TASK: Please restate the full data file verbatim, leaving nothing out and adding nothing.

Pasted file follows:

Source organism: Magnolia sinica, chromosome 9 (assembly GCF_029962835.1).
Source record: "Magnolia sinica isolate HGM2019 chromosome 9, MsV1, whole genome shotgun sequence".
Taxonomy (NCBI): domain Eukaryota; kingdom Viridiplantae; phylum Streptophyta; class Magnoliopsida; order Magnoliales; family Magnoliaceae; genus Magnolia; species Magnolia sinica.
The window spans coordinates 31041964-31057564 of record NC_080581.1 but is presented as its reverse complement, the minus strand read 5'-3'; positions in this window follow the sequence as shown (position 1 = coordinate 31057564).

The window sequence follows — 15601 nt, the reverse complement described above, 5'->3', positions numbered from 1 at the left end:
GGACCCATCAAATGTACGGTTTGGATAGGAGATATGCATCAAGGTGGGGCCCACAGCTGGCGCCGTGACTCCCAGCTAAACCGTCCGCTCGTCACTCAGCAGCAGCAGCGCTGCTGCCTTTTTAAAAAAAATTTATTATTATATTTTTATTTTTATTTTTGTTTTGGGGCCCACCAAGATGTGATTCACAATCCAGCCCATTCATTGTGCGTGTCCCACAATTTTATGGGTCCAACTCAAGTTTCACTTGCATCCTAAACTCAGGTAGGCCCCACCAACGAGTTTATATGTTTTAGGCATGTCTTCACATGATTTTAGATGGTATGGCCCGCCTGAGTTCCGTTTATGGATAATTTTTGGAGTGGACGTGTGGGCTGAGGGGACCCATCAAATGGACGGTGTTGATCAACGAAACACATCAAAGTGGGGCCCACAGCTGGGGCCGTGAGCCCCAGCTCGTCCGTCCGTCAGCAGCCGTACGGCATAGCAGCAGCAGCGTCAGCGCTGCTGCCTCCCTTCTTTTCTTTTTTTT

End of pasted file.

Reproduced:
Source organism: Magnolia sinica, chromosome 9 (assembly GCF_029962835.1).
Source record: "Magnolia sinica isolate HGM2019 chromosome 9, MsV1, whole genome shotgun sequence".
Taxonomy (NCBI): domain Eukaryota; kingdom Viridiplantae; phylum Streptophyta; class Magnoliopsida; order Magnoliales; family Magnoliaceae; genus Magnolia; species Magnolia sinica.
The window spans coordinates 31041964-31057564 of record NC_080581.1 but is presented as its reverse complement, the minus strand read 5'-3'; positions in this window follow the sequence as shown (position 1 = coordinate 31057564).

The window sequence follows — 15601 nt, the reverse complement described above, 5'->3', positions numbered from 1 at the left end:
GGACCCATCAAATGTACGGTTTGGATAGGAGATATGCATCAAGGTGGGGCCCACAGCTGGCGCCGTGACTCCCAGCTAAACCGTCCGCTCGTCACTCAGCAGCAGCAGCGCTGCTGCCTTTTTAAAAAAAATTTATTATTATATTTTTATTTTTATTTTTGTTTTGGGGCCCACCAAGATGTGATTCACAATCCAGCCCATTCATTGTGCGTGTCCCACAATTTTATGGGTCCAACTCAAGTTTCACTTGCATCCTAAACTCAGGTAGGCCCCACCAACGAGTTTATATGTTTTAGGCATGTCTTCACATGATTTTAGATGGTATGGCCCGCCTGAGTTCCGTTTATGGATAATTTTTGGAGTGGACGTGTGGGCTGAGGGGACCCATCAAATGGACGGTGTTGATCAACGAAACACATCAAAGTGGGGCCCACAGCTGGGGCCGTGAGCCCCAGCTCGTCCGTCCGTCAGCAGCCGTACGGCATAGCAGCAGCAGCGTCAGCGCTGCTGCCTCCCTTCTTTTCTTTTTTTT